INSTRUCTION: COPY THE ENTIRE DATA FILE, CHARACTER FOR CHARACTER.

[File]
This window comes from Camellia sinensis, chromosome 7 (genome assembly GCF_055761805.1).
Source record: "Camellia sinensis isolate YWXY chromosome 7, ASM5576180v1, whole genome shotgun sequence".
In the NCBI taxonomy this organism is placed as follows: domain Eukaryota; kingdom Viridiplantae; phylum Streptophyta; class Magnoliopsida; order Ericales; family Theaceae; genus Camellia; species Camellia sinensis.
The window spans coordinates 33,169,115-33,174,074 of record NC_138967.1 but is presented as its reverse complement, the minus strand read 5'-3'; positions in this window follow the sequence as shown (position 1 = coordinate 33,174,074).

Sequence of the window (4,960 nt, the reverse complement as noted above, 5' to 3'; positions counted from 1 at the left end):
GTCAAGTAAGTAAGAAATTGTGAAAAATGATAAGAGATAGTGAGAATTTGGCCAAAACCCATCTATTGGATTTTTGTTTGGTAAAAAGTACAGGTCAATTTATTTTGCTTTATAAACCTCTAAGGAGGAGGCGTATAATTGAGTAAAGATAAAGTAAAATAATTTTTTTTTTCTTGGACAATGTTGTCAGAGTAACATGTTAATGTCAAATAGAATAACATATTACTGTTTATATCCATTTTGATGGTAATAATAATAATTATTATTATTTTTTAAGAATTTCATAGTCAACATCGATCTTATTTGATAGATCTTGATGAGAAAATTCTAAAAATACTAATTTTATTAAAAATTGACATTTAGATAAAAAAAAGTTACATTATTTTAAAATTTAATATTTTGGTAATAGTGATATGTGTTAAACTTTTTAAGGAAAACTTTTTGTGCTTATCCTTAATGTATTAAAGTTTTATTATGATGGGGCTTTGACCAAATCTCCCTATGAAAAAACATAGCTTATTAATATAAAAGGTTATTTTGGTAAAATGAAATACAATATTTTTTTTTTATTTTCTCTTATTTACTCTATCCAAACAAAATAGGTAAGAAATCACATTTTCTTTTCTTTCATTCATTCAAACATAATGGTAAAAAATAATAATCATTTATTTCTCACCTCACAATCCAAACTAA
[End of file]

This window comes from Camellia sinensis, chromosome 7 (genome assembly GCF_055761805.1).
Source record: "Camellia sinensis isolate YWXY chromosome 7, ASM5576180v1, whole genome shotgun sequence".
In the NCBI taxonomy this organism is placed as follows: domain Eukaryota; kingdom Viridiplantae; phylum Streptophyta; class Magnoliopsida; order Ericales; family Theaceae; genus Camellia; species Camellia sinensis.
The window spans coordinates 33,169,115-33,174,074 of record NC_138967.1 but is presented as its reverse complement, the minus strand read 5'-3'; positions in this window follow the sequence as shown (position 1 = coordinate 33,174,074).

Sequence of the window (4,960 nt, the reverse complement as noted above, 5' to 3'; positions counted from 1 at the left end):
GTCAAGTAAGTAAGAAATTGTGAAAAATGATAAGAGATAGTGAGAATTTGGCCAAAACCCATCTATTGGATTTTTGTTTGGTAAAAAGTACAGGTCAATTTATTTTGCTTTATAAACCTCTAAGGAGGAGGCGTATAATTGAGTAAAGATAAAGTAAAATAATTTTTTTTTTCTTGGACAATGTTGTCAGAGTAACATGTTAATGTCAAATAGAATAACATATTACTGTTTATATCCATTTTGATGGTAATAATAATAATTATTATTATTTTTTAAGAATTTCATAGTCAACATCGATCTTATTTGATAGATCTTGATGAGAAAATTCTAAAAATACTAATTTTATTAAAAATTGACATTTAGATAAAAAAAAGTTACATTATTTTAAAATTTAATATTTTGGTAATAGTGATATGTGTTAAACTTTTTAAGGAAAACTTTTTGTGCTTATCCTTAATGTATTAAAGTTTTATTATGATGGGGCTTTGACCAAATCTCCCTATGAAAAAACATAGCTTATTAATATAAAAGGTTATTTTGGTAAAATGAAATACAATATTTTTTTTTTATTTTCTCTTATTTACTCTATCCAAACAAAATAGGTAAGAAATCACATTTTCTTTTCTTTCATTCATTCAAACATAATGGTAAAAAATAATAATCATTTATTTCTCACCTCACAATCCAAACTAA